2022 OPEN Finalists: Part 1 of 3

First, a sincere thank you to all the finalists for partnering with us. It’s such an honor to celebrate your poems. You can find Yi Wei’s winning poem here. For Part 1, we’re sharing work by Grace MacNair, jason b. crawford, and Billie R. Tadros. Part 2 comes tomorrow!


Trophic Level/Ode to a Roadkill Doe by Grace MacNair

I’ve gone back for her. Once, alone, in the dark
when a man I thought I loved wouldn’t stop.
Despite the snow, she was still warm. While hawks
called in the dawn, I gutted her, dropped

to my knees, used my neck and shoulders
to heave her into the car. Praise the small stain
still on the seat. Praise how she made me bold.
Praise each vulture who whitened her remains.

To him and others she’s just some doe-
eyed dead. Defiler of urban dreams.
Damager of fast cars. Pied. Wild. No
one slows for her mangled tableau. Queen

though she is of a peculiar kingdom of pickup
trucks, buck knives, the slowed time of deep freezers,
the quick pop of hot pans. Sacred as hyssop,
miraculous as manna, good meat free

as rain. Humane. Not factory farmed,
confined to contemptible, contagious
conditions, sunlight deprived—deformed
by our appetites, our need for convenience.

Every part of her goes to use. Nothing’s
wasted. Her heart I fry for his breakfast.
I can hear myself explaining myself, slicing
bread on my palm while he, still drunk, restlessly sleeps.



Grace MacNair is a poet, teacher, and healthcare professional. Born and raised in North Carolina, she currently lives in Brooklyn, NY. Grace was selected by Yona Harvey as the winner of Radar Poetry’s 2021 Coniston Prize and by Safia Elhillo as the winner of Palette Poetry’s 2022 Emerging Poet Prize. Her poems have appeared or are forthcoming in The Threepenny ReviewRadar Poetry, Palette PoetryThe Missouri ReviewBest New Poets 2022, and elsewhere. Grace’s micro-chapbook, Even As They Curse Us, is available from Bull City Press.


Impact of Return by jason b. crawford

a failed Palindrome after Phillip B. Williams

Upon leaving:

By the end of the poem, I will return
to my country a new ghost; a cracked mortar

ground into the sound of freedom etching
the skin. There is so much to believe a country

is worth; its weight, the gold it harvests
from the fields, the fields it owns like the people;

its people worked like a field. When I stop
to question the way color bends around

the skin, I am only met with batons; an orchestra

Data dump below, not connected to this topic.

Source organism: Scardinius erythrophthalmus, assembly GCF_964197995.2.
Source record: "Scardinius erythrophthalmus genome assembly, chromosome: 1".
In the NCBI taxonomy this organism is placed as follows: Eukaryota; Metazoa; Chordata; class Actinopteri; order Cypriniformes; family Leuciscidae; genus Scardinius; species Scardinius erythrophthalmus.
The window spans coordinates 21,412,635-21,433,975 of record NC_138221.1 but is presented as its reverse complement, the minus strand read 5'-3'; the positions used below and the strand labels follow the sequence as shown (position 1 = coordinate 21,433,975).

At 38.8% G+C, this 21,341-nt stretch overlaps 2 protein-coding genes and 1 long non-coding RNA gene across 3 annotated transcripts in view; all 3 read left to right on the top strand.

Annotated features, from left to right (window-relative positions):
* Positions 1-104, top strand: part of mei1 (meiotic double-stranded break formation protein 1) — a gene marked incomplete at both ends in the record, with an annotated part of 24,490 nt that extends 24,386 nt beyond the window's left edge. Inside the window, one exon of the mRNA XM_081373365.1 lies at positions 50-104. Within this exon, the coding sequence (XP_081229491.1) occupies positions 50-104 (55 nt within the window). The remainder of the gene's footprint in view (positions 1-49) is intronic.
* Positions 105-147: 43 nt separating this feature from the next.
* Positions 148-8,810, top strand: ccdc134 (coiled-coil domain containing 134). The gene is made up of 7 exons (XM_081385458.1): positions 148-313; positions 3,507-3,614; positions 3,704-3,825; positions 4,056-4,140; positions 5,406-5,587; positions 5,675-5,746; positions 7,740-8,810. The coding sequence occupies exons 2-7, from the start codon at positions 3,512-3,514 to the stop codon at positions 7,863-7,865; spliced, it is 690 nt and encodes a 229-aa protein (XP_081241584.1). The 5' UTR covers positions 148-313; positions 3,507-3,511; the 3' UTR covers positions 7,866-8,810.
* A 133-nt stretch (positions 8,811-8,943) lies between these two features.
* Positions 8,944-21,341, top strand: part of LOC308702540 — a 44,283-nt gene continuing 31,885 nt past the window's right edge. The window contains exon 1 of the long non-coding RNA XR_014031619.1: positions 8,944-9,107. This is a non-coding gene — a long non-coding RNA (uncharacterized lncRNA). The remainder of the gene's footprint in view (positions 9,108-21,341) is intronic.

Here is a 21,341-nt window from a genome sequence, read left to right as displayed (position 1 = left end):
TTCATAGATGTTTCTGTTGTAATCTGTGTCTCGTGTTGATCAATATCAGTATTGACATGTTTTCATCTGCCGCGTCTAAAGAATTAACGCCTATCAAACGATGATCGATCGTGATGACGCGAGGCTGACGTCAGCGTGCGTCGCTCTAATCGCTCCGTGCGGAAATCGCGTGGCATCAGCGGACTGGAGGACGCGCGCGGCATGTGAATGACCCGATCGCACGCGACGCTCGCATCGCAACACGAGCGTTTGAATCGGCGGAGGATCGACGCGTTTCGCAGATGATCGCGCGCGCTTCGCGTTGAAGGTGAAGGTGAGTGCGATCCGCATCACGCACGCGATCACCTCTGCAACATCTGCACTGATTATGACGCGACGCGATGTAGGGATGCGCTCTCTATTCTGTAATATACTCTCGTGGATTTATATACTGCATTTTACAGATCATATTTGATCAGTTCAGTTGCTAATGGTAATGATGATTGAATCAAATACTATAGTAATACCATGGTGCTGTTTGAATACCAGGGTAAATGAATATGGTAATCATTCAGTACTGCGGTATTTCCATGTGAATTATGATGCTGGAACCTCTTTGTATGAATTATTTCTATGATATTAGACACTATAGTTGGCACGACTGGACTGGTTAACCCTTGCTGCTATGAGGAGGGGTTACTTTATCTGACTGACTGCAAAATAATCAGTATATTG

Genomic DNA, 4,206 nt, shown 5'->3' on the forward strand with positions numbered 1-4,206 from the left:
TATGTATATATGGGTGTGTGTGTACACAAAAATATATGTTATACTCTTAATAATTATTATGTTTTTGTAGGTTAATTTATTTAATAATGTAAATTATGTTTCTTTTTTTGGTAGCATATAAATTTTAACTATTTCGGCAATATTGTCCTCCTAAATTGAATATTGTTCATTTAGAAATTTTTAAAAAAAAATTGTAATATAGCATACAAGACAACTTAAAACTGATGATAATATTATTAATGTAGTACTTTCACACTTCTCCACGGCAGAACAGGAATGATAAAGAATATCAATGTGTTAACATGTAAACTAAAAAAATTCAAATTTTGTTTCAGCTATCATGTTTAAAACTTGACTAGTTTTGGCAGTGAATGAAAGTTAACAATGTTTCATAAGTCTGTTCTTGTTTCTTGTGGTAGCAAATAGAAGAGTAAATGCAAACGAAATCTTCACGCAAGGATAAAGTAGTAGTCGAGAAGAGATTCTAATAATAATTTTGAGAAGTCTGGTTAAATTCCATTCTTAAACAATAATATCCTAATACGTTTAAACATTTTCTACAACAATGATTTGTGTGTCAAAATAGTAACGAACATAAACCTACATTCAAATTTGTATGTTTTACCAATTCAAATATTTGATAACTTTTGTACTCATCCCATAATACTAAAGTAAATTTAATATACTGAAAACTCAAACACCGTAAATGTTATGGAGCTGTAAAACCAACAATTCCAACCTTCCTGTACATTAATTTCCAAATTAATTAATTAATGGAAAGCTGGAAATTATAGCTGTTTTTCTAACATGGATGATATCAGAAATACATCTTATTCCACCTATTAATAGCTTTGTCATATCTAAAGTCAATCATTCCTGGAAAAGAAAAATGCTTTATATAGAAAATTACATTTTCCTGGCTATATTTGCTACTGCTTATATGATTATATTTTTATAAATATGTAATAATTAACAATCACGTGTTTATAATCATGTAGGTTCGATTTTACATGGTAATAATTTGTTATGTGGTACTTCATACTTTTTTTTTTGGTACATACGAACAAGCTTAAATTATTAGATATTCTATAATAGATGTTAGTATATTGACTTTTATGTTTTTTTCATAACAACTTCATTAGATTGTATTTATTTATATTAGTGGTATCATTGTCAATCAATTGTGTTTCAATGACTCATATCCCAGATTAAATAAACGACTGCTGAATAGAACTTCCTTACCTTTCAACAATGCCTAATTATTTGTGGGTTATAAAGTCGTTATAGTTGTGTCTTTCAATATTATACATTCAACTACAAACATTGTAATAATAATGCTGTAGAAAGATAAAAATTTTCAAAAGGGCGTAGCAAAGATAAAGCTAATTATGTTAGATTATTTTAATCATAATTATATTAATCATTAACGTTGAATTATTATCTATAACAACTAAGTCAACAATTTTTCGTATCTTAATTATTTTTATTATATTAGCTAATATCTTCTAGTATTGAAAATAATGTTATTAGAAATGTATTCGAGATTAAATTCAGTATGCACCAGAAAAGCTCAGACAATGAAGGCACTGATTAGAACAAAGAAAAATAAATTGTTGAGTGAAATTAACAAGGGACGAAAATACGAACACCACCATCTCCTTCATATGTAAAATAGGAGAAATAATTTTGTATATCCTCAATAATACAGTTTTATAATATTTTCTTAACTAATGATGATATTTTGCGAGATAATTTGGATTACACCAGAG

of violence crescendos across my bones.

What a radical concept; freedom that drips
from the mouth of its country; a river of hymns

drifting along its banks; a small dove drinking from
this song until its feathers are bursting

into a shredded flag. My first country was a flamed—
soaked ocean; my first country started in rot, the smell of

coins decaying the land; in the stars we found
a space; a country built of milk new as honey

from a mother’s warm blood; a land that we tend to just
as it tends to us; we, the soft ground ready

to be tilled by the wind’s crescent hands.
And what a beautiful sight; to call something Black

and soft and alive; children with dandelions
skittling their hair; a boy cups our moon’s face

like a melon; kisses its cheeks before tumbling
back to the pillowed ground and this is how we say

goodnight; a ritual; a dance; the skin left intact. The boy
rises from the ocean adorned in a crown of seaweed

and shells brown as his buttered eyes; I wish I could
show you the golden ring crowning his head; pelicans

swooping from the loops in his braids as the light pulls
from a single thread of hair and we all rejoice a life

here another day; and isn’t that supposed to be
beautiful, too; living; a fountain of Black arms folding

over a stove? We let the dinner table drown in Black limbs buzzing
loud as a cicadaed August; this too becomes the work of the people;

mouths hungry for the wet sap of laughter; we chose
against a land that specialized in stealing; today I passed

a cop car and its leather seats ribboned out a bed of flowers;
a small jungle of geraniums springing between

its dashboard. I picked one and its siren bloomed sweet
in my hand; I watch its petals bullet out towards my skin.



Upon Returning:

I watch a bullet petal out towards my skin;